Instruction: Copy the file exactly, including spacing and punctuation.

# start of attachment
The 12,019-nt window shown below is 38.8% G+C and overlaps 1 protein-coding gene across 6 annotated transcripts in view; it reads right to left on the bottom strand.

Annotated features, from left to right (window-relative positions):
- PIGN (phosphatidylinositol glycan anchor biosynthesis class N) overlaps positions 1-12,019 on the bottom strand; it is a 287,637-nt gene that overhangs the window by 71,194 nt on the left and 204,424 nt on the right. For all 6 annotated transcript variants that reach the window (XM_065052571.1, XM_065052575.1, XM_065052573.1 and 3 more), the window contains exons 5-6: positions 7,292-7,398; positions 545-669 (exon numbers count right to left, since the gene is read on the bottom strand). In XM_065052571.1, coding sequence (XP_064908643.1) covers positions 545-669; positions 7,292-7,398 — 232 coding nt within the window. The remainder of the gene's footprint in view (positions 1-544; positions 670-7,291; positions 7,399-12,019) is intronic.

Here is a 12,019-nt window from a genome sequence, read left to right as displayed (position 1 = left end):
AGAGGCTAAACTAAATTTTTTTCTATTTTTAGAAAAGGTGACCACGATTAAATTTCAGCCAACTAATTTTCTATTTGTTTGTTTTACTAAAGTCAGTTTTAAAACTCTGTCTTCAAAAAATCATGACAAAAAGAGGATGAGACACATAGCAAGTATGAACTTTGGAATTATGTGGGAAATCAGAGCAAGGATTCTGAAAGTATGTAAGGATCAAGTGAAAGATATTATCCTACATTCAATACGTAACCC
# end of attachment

The 12,019-nt window shown below is 38.8% G+C and overlaps 1 protein-coding gene across 6 annotated transcripts in view; it reads right to left on the bottom strand.

Annotated features, from left to right (window-relative positions):
- PIGN (phosphatidylinositol glycan anchor biosynthesis class N) overlaps positions 1-12,019 on the bottom strand; it is a 287,637-nt gene that overhangs the window by 71,194 nt on the left and 204,424 nt on the right. For all 6 annotated transcript variants that reach the window (XM_065052571.1, XM_065052575.1, XM_065052573.1 and 3 more), the window contains exons 5-6: positions 7,292-7,398; positions 545-669 (exon numbers count right to left, since the gene is read on the bottom strand). In XM_065052571.1, coding sequence (XP_064908643.1) covers positions 545-669; positions 7,292-7,398 — 232 coding nt within the window. The remainder of the gene's footprint in view (positions 1-544; positions 670-7,291; positions 7,399-12,019) is intronic.

Here is a 12,019-nt window from a genome sequence, read left to right as displayed (position 1 = left end):
AGAGGCTAAACTAAATTTTTTTCTATTTTTAGAAAAGGTGACCACGATTAAATTTCAGCCAACTAATTTTCTATTTGTTTGTTTTACTAAAGTCAGTTTTAAAACTCTGTCTTCAAAAAATCATGACAAAAAGAGGATGAGACACATAGCAAGTATGAACTTTGGAATTATGTGGGAAATCAGAGCAAGGATTCTGAAAGTATGTAAGGATCAAGTGAAAGATATTATCCTACATTCAATACGTAACCC